I'm Changing Jobs. What Should I Do with the Money in My Plan?

I'm Changing Jobs. What Should I Do with the Money in My Plan?

March 09, 2020


Changing jobs is an important decision -- one that many of us are making more often. Once you've decided to switch jobs, your next move is to determine what to do with the money in your former employer's retirement plan. Generally, you have four options for handling the money in your account:

Option #1: Keep the Money in Your Former Employer's Plan

If your former employer permits, leaving your money where it is an option. It will continue to allow tax-deferred compounding and you will still have access to the plan's investment options. On the downside, there may be special conditions or fees associated with your continued participation, and you may have withdrawal restrictions in the future. Lastly, you might want more freedom to choose investments options and guidance that are available outside of that employer plan.

Option #2: Roll the Money into Your New Employer's Plan

This option also allows continued tax-deferred growth of your investment and the convenience of having all your retirement assets in one place. But because every employer has its own rules governing rollover money, it is important to review your new employer's plan and possible eligibility restrictions carefully before choosing this option. You also want to make sure you’ve reviewed and like the investment options and guidance available in your new employer’s plan.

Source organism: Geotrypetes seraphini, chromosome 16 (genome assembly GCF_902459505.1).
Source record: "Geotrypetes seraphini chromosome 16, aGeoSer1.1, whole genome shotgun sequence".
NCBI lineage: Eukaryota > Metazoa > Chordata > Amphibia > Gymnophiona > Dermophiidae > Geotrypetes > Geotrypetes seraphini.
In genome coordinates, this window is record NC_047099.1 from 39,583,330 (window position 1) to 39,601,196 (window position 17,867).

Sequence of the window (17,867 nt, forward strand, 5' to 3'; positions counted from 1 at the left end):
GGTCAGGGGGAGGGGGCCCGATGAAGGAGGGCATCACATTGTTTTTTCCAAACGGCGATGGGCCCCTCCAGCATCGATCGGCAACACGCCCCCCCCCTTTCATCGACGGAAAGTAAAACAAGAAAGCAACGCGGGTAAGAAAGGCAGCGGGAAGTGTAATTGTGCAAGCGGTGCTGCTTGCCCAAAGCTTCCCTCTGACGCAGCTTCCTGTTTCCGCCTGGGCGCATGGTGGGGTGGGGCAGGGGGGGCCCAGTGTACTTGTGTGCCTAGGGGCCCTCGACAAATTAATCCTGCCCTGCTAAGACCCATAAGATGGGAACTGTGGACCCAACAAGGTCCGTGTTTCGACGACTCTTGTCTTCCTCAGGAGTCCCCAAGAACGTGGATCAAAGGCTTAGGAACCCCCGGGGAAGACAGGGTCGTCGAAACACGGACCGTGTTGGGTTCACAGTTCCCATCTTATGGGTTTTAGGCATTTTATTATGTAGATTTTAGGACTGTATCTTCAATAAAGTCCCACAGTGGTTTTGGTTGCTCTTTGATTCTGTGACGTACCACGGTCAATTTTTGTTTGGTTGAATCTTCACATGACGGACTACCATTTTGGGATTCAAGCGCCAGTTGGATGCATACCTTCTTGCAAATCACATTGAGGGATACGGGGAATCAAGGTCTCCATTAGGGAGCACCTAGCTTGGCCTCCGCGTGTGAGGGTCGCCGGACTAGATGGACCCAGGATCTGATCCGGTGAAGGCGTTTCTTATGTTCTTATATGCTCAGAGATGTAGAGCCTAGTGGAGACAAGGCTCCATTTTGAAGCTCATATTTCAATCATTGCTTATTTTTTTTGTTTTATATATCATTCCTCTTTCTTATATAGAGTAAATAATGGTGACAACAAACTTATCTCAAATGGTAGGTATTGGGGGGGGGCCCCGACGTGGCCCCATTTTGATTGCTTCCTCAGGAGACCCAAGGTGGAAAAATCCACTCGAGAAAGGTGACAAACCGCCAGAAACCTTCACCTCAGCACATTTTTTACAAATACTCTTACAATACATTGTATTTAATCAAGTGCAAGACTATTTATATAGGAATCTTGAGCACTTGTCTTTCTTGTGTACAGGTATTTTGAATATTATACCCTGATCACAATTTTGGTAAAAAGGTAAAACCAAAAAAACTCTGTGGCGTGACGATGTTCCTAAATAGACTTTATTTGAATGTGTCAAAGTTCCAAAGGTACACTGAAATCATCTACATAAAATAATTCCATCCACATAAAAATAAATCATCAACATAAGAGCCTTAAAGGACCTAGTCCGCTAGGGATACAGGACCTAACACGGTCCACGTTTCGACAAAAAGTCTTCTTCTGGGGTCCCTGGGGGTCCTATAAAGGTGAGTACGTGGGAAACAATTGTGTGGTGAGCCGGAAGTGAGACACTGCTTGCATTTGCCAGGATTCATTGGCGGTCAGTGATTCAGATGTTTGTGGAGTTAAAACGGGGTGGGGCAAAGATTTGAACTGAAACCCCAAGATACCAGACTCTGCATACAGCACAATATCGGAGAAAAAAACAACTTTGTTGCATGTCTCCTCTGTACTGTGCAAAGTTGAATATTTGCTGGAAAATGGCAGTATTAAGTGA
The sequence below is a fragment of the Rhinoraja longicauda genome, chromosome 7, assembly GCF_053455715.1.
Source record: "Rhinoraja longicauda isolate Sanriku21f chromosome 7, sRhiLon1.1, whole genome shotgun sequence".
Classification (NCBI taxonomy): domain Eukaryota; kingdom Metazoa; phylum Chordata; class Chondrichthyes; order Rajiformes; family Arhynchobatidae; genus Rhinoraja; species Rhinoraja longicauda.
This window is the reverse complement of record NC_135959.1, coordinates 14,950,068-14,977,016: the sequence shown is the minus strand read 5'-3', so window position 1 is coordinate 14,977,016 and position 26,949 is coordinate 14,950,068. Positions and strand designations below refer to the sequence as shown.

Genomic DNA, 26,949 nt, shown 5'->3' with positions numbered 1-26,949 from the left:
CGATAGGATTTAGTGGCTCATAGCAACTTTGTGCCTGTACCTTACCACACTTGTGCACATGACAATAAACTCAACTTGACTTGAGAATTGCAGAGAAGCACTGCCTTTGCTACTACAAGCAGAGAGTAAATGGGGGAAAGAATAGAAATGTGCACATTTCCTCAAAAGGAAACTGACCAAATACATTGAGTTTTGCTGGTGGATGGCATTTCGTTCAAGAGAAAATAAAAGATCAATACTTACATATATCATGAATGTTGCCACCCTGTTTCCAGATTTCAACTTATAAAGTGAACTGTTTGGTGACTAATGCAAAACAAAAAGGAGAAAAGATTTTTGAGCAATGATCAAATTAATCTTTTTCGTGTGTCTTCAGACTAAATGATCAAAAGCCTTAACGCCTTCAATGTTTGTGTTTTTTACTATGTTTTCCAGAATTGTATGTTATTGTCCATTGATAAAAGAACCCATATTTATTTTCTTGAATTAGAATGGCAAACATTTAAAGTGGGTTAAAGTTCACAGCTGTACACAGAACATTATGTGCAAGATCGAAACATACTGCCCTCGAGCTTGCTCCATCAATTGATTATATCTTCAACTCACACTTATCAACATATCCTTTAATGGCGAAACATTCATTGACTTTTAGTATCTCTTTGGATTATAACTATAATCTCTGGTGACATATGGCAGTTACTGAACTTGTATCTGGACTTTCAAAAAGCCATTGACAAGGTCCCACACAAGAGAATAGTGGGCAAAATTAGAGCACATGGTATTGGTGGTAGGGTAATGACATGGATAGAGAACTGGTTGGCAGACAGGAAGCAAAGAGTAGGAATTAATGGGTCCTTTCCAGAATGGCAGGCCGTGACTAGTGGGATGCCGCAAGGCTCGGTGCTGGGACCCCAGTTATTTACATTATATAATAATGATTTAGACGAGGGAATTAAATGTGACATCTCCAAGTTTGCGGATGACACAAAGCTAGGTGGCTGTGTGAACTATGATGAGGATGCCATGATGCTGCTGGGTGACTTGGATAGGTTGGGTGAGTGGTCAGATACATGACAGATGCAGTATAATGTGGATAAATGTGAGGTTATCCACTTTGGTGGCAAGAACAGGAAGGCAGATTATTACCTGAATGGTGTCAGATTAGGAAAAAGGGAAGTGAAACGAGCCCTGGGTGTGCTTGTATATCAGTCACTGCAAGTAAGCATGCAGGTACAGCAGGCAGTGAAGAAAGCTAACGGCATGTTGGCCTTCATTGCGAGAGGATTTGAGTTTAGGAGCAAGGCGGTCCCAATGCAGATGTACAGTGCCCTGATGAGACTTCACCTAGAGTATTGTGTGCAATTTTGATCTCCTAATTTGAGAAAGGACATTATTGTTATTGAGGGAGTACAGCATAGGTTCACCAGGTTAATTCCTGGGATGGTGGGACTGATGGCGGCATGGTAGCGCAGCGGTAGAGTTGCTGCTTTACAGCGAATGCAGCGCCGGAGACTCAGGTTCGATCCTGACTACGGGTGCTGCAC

Option #3: Take the Money in Cash

While this option may seem appealing because it gives you immediate access to your money, Uncle Sam is the real winner here. Cash distributions are subject to a mandatory 20% federal withholding in addition to regular income tax. Furthermore, if you are under the age 59½, your distribution would also be subject to a 10% additional federal tax. Finally, if state or local taxes apply, they could claim an even bigger portion of your account.

Option #4: Roll the Money Directly Into an IRA

This final option allows you to roll all or a portion of your money into an individual retirement account (IRA). To avoid withholding taxes and potential penalties, arrange for a direct rollover of the entire amount into an IRA. An IRA offers the same potential benefits of tax-deferred investing for retirement and typically provides a wider range of investment options to choose from. However, additional fees or commissions may apply. Make sure that the financial professional you are working with to complete your rollover helps you understand what you are getting in return for any possible fees.

The money you accumulate through an employer's plan may become a primary source of income after you retire, so how you manage it today could have a big effect on your financial situation in the future.

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